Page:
Aug. 29, 2011 - Henry Gibbs, 58, is a ballroom dance instructor, but he was
forced to hang up his dancing shoes when a circulation condition, common among older adults, caused severe leg pain and cramping.
“My legs were so bad I couldn’t do anything,” says Gibbs, of Saginaw, Mich.
“I couldn’t walk. I couldn’t cut the grass. I was a dance instructor who couldn’t dance.”
“Peripheral arterial disease is similar in many ways to heart disease where
atherosclerotic plaque builds up in the arteries of the legs,” says Paul Michael Grossman, M.D., an interventional cardiologist at the U-M
“This can be caused by a build-up of cholesterol, can be related to risk
factors such as smoking, diabetes, hypertension and having elevated cholesterol and there are genetic factors that also probably play a role
in development and progression of PAD,” he says.
The difference between peripheral arterial disease, or PAD, and heart disease
is the blockages are outside your heart, usually in the legs. While PAD itself is not life threatening, it does greatly affect quality of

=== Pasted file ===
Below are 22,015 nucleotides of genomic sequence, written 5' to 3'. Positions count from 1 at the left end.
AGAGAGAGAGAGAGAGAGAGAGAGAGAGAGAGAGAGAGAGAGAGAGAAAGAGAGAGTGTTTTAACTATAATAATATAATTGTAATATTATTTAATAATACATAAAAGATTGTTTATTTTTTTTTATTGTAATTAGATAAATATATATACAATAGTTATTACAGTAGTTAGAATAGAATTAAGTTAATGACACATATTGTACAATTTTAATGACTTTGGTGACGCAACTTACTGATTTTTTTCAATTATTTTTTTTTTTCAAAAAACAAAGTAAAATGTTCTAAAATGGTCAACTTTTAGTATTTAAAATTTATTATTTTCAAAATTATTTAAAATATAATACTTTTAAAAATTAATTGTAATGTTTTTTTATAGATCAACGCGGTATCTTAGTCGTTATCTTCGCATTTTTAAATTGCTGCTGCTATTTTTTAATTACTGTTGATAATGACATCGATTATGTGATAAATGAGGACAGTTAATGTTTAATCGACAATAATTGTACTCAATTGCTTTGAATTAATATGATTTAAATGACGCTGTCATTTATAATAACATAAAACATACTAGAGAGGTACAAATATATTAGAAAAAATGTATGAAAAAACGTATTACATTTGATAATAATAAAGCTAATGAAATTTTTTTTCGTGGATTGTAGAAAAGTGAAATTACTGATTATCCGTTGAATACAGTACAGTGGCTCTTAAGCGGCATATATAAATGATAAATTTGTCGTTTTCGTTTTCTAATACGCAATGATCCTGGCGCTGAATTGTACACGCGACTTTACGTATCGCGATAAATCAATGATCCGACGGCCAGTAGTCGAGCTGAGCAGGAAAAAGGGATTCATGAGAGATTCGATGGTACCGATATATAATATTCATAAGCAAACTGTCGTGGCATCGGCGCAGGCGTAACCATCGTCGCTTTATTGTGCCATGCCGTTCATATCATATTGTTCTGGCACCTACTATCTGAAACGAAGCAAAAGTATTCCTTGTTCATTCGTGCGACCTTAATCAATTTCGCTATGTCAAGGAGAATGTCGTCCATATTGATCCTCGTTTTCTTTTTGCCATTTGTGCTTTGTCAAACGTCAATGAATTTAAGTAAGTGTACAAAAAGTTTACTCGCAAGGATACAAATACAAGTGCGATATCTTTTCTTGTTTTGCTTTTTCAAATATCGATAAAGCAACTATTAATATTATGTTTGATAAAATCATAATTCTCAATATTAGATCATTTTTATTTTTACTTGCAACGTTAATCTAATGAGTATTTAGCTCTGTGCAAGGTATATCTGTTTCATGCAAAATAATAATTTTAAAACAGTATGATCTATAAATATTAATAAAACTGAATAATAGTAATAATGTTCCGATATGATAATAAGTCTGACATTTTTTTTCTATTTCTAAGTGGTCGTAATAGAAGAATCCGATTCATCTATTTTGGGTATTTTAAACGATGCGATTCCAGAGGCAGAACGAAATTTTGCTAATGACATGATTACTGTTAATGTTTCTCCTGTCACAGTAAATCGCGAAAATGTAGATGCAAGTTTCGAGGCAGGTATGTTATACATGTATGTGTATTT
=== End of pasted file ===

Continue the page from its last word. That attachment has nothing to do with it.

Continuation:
life, and without proper medical management can lead to heart attack or stroke.
“We’ve brought together experts from multiple fields, all who are focused on
the treatment and management of patients with severe peripheral arterial disease. These include experts from vascular surgery, vascular
medicine, cardiology, interventional radiology and allied health care professionals who are all working together to take care of our
patients,” the U-M cardiologist explains.
For some patients, eliminating risk factors for PAD can help reduce symptoms.
For others, medications may be added.
If those fail to improve symptoms, patients can undergo a minimally invasive
revascularization procedure, such as stents or
angioplasty, to clear the blockage and improve blood flow. Better blood flow can reduce or eliminate
symptoms and reduce the risk for heart attack and stroke.
The U-M is the coordinating center for the cardiovascular consortium and its
registry of patients who have had vascular interventions. The consortium works to improve patient outcomes with a special focus on reducing
complications, and improving safety, efficacy and appropriateness of procedures.
“I’m glad I had the procedure done. My life is so much better,” Gibbs says.”
My legs are better, I feel better, my wife feels better because I can go and do things that I couldn’t do before. I feel like a new man with
new legs,” he says.
“I said I wanted to dance again and I’m dancing.”